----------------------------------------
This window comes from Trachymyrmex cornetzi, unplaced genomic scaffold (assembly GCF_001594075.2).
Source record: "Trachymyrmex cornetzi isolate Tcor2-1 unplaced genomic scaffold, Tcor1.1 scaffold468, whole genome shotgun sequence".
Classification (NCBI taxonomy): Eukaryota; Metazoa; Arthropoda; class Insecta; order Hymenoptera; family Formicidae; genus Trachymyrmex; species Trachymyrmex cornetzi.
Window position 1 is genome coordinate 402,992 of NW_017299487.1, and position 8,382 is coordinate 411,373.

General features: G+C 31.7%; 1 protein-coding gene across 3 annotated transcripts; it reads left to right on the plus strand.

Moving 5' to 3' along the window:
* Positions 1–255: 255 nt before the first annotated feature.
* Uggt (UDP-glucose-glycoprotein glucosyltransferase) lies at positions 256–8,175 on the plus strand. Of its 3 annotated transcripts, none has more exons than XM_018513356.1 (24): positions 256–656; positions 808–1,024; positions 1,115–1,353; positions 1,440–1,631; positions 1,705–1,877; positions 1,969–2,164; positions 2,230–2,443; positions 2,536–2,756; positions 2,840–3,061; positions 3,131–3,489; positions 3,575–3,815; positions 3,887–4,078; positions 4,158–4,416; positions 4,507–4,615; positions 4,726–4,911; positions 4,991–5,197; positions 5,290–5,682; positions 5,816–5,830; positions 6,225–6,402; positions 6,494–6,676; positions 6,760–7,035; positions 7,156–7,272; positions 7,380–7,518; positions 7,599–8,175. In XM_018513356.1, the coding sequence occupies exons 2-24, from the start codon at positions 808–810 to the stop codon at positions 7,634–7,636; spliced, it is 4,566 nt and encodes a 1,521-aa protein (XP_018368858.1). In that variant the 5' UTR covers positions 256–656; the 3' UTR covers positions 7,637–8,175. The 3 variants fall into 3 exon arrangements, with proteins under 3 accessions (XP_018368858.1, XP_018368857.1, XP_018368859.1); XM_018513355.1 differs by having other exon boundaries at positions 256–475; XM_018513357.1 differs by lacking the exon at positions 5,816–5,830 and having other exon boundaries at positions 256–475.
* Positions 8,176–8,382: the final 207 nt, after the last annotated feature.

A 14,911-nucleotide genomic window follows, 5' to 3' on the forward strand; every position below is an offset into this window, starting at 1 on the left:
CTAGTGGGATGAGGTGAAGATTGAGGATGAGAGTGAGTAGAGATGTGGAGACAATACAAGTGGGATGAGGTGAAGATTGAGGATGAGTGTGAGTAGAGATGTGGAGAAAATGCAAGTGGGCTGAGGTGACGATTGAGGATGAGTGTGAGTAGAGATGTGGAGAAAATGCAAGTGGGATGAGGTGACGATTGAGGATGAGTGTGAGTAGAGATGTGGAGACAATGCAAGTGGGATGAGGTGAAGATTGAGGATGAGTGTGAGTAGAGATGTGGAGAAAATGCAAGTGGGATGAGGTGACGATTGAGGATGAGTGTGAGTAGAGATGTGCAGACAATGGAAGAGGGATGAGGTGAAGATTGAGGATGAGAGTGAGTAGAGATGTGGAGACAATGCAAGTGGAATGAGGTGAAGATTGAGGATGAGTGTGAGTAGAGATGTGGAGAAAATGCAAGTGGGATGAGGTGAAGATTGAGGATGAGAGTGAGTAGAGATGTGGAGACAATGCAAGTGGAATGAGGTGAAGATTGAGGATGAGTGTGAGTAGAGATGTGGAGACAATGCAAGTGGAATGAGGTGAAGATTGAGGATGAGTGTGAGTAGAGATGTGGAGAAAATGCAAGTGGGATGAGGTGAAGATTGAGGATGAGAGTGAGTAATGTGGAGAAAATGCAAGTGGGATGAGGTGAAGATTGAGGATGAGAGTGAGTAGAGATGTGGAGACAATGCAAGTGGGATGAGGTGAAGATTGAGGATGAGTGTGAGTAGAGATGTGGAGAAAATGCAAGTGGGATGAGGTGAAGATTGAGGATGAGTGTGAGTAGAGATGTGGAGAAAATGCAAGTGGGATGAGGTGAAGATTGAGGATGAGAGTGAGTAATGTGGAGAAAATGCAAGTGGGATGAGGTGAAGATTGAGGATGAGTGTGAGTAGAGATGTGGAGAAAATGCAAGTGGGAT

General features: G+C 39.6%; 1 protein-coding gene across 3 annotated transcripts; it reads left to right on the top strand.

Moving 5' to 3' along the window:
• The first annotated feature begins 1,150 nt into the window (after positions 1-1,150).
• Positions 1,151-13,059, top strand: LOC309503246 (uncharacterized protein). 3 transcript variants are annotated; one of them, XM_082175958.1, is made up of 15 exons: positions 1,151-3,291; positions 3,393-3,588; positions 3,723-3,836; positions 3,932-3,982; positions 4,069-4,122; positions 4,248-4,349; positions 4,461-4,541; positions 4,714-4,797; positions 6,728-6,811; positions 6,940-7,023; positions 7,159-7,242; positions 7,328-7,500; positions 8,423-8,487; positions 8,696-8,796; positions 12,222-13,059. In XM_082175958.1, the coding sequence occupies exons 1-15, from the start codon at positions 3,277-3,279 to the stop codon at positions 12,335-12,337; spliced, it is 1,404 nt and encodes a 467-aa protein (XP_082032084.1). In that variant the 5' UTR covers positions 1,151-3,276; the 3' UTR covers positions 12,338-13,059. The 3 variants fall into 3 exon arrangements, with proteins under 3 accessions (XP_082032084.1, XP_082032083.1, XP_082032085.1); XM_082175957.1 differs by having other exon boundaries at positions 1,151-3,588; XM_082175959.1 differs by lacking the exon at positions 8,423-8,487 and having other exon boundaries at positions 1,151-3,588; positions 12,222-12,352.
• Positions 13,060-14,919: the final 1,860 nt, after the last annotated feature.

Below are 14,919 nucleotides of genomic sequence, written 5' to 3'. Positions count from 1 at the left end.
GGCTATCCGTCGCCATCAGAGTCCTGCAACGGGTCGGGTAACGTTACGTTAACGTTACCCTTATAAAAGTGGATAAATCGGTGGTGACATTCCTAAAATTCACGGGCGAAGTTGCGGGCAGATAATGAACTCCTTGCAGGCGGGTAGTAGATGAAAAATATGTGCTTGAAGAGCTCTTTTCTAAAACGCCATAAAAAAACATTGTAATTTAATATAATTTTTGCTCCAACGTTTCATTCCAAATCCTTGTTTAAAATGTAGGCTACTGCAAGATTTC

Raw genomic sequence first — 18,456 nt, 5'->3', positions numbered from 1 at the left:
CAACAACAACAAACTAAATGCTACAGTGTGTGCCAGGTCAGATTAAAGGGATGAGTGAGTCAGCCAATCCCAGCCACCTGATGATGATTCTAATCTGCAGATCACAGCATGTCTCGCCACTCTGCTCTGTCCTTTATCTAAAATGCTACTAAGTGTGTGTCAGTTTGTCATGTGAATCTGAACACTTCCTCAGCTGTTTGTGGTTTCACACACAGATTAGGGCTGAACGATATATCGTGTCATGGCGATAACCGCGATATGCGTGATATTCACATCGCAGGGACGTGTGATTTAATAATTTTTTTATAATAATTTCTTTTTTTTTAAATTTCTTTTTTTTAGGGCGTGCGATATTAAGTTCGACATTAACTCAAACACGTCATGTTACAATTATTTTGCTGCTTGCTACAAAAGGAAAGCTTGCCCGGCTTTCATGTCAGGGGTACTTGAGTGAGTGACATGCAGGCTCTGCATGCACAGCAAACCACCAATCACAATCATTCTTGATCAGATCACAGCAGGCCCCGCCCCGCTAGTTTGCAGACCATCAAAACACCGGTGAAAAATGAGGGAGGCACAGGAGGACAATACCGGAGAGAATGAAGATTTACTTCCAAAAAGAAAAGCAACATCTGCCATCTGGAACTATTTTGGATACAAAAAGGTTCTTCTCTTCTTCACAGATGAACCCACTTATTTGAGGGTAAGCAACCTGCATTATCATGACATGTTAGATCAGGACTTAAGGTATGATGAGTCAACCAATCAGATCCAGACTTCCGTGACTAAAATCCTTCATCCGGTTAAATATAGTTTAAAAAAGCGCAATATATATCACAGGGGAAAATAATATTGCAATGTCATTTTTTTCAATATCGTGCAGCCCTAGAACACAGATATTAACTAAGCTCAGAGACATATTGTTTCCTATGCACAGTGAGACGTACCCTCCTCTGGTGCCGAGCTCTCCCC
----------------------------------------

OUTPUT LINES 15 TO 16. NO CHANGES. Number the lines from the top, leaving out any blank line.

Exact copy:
• Positions 1,151-13,059, top strand: LOC309503246 (uncharacterized protein). 3 transcript variants are annotated; one of them, XM_082175958.1, is made up of 15 exons: positions 1,151-3,291; positions 3,393-3,588; positions 3,723-3,836; positions 3,932-3,982; positions 4,069-4,122; positions 4,248-4,349; positions 4,461-4,541; positions 4,714-4,797; positions 6,728-6,811; positions 6,940-7,023; positions 7,159-7,242; positions 7,328-7,500; positions 8,423-8,487; positions 8,696-8,796; positions 12,222-13,059. In XM_082175958.1, the coding sequence occupies exons 1-15, from the start codon at positions 3,277-3,279 to the stop codon at positions 12,335-12,337; spliced, it is 1,404 nt and encodes a 467-aa protein (XP_082032084.1). In that variant the 5' UTR covers positions 1,151-3,276; the 3' UTR covers positions 12,338-13,059. The 3 variants fall into 3 exon arrangements, with proteins under 3 accessions (XP_082032084.1, XP_082032083.1, XP_082032085.1); XM_082175957.1 differs by having other exon boundaries at positions 1,151-3,588; XM_082175959.1 differs by lacking the exon at positions 8,423-8,487 and having other exon boundaries at positions 1,151-3,588; positions 12,222-12,352.
• Positions 13,060-14,919: the final 1,860 nt, after the last annotated feature.